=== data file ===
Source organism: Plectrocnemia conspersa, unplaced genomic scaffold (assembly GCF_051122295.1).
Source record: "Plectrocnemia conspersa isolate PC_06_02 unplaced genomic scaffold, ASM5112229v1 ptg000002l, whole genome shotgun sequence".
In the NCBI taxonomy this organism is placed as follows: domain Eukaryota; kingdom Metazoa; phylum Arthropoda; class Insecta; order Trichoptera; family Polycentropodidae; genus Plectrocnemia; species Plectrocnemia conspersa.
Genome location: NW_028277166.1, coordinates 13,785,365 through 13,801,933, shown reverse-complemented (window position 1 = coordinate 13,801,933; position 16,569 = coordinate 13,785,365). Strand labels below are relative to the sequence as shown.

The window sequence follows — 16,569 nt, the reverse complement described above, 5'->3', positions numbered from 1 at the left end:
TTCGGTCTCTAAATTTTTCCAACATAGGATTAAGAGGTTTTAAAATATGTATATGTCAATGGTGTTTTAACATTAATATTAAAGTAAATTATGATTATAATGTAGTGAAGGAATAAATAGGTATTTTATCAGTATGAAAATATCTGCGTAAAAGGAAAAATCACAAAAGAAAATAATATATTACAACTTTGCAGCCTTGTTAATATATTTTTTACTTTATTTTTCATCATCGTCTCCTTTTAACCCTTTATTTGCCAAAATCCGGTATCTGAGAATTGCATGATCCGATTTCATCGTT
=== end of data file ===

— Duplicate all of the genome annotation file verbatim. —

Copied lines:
Source organism: Plectrocnemia conspersa, unplaced genomic scaffold (assembly GCF_051122295.1).
Source record: "Plectrocnemia conspersa isolate PC_06_02 unplaced genomic scaffold, ASM5112229v1 ptg000002l, whole genome shotgun sequence".
In the NCBI taxonomy this organism is placed as follows: domain Eukaryota; kingdom Metazoa; phylum Arthropoda; class Insecta; order Trichoptera; family Polycentropodidae; genus Plectrocnemia; species Plectrocnemia conspersa.
Genome location: NW_028277166.1, coordinates 13,785,365 through 13,801,933, shown reverse-complemented (window position 1 = coordinate 13,801,933; position 16,569 = coordinate 13,785,365). Strand labels below are relative to the sequence as shown.

The window sequence follows — 16,569 nt, the reverse complement described above, 5'->3', positions numbered from 1 at the left end:
TTCGGTCTCTAAATTTTTCCAACATAGGATTAAGAGGTTTTAAAATATGTATATGTCAATGGTGTTTTAACATTAATATTAAAGTAAATTATGATTATAATGTAGTGAAGGAATAAATAGGTATTTTATCAGTATGAAAATATCTGCGTAAAAGGAAAAATCACAAAAGAAAATAATATATTACAACTTTGCAGCCTTGTTAATATATTTTTTACTTTATTTTTCATCATCGTCTCCTTTTAACCCTTTATTTGCCAAAATCCGGTATCTGAGAATTGCATGATCCGATTTCATCGTT